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How to restart your budget in 5 Simple Steps - Your Comprehensive Guide.

Procrastinating, the sudden desire to clean out your cutlery drawer instead of opening up your banking app to start your fresh new budget...

When sorting out your cupboards is preferable to sorting out your money you know it's been too long.

If it feels chaotic, stressful & you don't know how to untangle it so that you can create a plan that works, it's time to sit down & figure out your spending vs what you're earning.

You need a plan for your money because you're sick of wasting so much, it's time to stop.

You've got lifestyle plans & none of them will come to fruition if you don't sort this out.

So, how to restart your budget when you've been putting it off for months?

Courage, the right bit of kit & a couple of hours.

You're going to be fine I'll look after you.

I've taught over 1000 students in a mixture of group workshops and 1:1 sessions so far.

This might give you everything you need to know & I'll be super happy it does. Please share the link!

Or you might need a bit of extra support.

Having the right template planner that you rinse & repeat every month, every year will be invaluable.

Having someone to help you do it once & check back in on you = almost priceless!

I offer all of these.

Amazing value for money planners

1-1 Mentoring

Bonus Free training = this & other comprehensive guides & video tutorials

TIP: Use a toolkit that fits you perfectly, not one that makes you cry with frustration.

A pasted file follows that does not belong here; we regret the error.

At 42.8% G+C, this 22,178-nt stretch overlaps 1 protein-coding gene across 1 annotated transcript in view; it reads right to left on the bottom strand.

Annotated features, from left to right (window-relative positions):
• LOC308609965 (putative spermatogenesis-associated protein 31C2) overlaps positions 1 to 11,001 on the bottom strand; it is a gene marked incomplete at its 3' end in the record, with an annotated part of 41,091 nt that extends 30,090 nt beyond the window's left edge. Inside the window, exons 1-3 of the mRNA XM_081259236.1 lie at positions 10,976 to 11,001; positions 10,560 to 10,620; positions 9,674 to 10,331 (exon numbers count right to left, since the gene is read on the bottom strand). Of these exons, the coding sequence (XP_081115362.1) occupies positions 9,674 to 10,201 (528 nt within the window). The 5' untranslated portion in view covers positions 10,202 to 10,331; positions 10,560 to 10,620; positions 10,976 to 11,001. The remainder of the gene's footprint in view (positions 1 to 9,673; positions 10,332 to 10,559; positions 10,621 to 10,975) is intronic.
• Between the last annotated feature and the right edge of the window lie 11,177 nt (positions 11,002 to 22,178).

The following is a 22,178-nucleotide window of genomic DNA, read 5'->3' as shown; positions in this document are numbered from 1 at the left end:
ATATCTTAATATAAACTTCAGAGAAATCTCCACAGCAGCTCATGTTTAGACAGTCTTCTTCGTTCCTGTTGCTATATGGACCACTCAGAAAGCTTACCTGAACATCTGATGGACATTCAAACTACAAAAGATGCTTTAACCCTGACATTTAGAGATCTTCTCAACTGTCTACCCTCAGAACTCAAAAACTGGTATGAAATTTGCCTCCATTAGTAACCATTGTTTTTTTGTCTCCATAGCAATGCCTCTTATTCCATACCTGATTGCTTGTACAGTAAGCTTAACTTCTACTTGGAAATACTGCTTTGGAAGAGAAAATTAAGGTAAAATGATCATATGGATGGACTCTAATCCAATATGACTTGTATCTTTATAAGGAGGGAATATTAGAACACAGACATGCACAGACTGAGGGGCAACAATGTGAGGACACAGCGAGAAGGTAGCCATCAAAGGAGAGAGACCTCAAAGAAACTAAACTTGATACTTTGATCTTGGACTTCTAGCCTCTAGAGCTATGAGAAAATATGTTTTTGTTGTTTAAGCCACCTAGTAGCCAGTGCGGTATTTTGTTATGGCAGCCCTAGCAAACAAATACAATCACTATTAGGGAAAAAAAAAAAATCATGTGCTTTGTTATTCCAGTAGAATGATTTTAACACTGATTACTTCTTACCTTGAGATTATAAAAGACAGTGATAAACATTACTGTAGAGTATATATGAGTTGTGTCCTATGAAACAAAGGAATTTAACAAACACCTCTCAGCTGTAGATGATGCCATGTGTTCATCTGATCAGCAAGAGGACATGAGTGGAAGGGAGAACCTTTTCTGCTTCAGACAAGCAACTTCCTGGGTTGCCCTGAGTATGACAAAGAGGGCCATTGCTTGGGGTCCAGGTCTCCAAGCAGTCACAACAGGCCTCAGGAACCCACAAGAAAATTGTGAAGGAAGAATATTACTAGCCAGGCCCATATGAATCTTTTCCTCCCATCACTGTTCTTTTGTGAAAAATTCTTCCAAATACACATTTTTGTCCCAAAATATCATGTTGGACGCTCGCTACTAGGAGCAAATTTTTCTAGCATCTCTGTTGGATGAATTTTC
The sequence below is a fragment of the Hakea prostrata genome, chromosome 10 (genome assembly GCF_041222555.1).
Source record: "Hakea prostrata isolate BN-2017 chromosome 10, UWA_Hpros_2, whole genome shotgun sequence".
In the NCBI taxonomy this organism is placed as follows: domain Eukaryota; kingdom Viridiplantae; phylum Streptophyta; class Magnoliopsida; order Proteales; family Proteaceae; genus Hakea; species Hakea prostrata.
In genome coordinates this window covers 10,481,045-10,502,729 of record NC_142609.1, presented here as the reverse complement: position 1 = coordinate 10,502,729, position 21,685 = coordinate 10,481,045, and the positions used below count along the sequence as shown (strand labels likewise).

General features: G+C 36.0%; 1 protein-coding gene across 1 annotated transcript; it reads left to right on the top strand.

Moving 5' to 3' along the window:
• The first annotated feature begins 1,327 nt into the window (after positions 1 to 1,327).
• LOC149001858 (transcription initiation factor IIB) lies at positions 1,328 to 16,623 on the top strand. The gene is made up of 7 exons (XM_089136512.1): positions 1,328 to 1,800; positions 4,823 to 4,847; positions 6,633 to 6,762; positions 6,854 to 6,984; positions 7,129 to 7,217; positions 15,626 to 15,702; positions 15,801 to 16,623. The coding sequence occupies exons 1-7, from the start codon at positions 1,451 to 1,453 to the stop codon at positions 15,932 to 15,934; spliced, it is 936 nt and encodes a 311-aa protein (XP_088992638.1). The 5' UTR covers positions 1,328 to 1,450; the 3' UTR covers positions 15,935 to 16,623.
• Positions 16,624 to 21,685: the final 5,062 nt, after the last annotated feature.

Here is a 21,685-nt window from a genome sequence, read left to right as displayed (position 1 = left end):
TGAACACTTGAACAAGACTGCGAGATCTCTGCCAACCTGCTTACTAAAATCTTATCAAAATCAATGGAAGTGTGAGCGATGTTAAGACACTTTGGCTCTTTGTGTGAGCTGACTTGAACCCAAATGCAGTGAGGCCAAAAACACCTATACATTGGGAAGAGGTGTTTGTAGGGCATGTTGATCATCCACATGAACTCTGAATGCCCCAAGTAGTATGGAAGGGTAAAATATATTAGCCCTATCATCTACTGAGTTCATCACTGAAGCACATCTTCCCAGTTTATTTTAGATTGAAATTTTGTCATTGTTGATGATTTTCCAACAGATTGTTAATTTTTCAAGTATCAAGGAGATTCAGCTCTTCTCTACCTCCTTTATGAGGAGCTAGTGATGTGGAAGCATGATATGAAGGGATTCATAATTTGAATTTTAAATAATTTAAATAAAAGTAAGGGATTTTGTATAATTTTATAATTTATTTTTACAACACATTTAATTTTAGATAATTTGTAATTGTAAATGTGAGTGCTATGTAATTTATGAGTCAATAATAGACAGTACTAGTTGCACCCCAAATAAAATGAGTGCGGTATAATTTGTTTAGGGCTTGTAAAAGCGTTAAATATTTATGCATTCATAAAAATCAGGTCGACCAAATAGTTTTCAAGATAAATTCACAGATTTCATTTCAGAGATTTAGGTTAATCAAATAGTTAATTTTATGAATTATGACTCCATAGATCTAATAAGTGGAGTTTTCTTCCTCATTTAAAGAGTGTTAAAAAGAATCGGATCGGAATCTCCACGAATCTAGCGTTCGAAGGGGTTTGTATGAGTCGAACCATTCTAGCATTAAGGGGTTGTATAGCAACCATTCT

You'll never put your numbers into one of these without knowing what it's telling you & none of them look like The Matrix!

(I don't know how accountants & bookkeepers do it, all those numbers 🫣)

And try these 5 steps - they always work for me.

N° 1 - Have all my things ready to go, like a TV Chef all prepped to perfection!

I like to have my computer on with my bank account logged in, my spreadsheet open in Google Sheets ready to go, my Paypal account logged in, notepad & pencil & any paper bills or statements on my desk/kitchen table

My diary & family calendar are up to date so I can refer to those for what I need to plan ahead for.

Oh & a nice pot of coffee, always!

I don't like background noise while I'm concentrating but if I do have a playlist on, it's something gentle & instrumental so I don't get distracted.

I allow 90 minutes for this, if it gets stressful I step away & come back to it later or the next day.

I don't leave it unfinished!

If this feels like it could be too much, commit to ONE of the steps and take a break.

Do this with your partner or best friend.

Take the next step, feel amazing that you've done another one & take a break.

Do not reward yourself with a glass of wine until you have finished!

Wine & budgeting are not good friends, there will be a fallout & tears, trust me!

The first thing to get right on the spreadsheet is your income.

It might be coming from various sources, be it a static salary or variable.

You might get child benefit & other income support to factor in.

I like to copy-paste what I know, all the way along the 12 months, it doesn't have to be a January start.

Just start with the month you're in.

So salary for example £2500, £2500, £2500 on repeat all the way along.

Bump it if you know you get a bonus or likely seasonal overtime.

If there is a variable element, self-employment, freelancing or whatever, put your best guestimate in. If you've no idea what you're likely to bring in, leave it blank and treat it as an extra when you get it until you get the feel for it. Do log it when you've got it though so you keep track.

When you know how much you're invoicing for & when you'll receive payment, you can add it in to your template.

Don't forget, you'll be needing to do your self-assessment tax return & be liable for paying tax.

Put enough away based on your tax allowance, into a separate account each month so that when you do your return you've got your payment ready to go.

A basic rate taxpayer earning from £12,571 - £50,270 (2023/2024) means you are taxed on your self-employment profits at the rate of 20%.

Business bookkeeping is essential.

Now I've got my yearly income in front of me it's opened up my eyes to forward planning possibilities.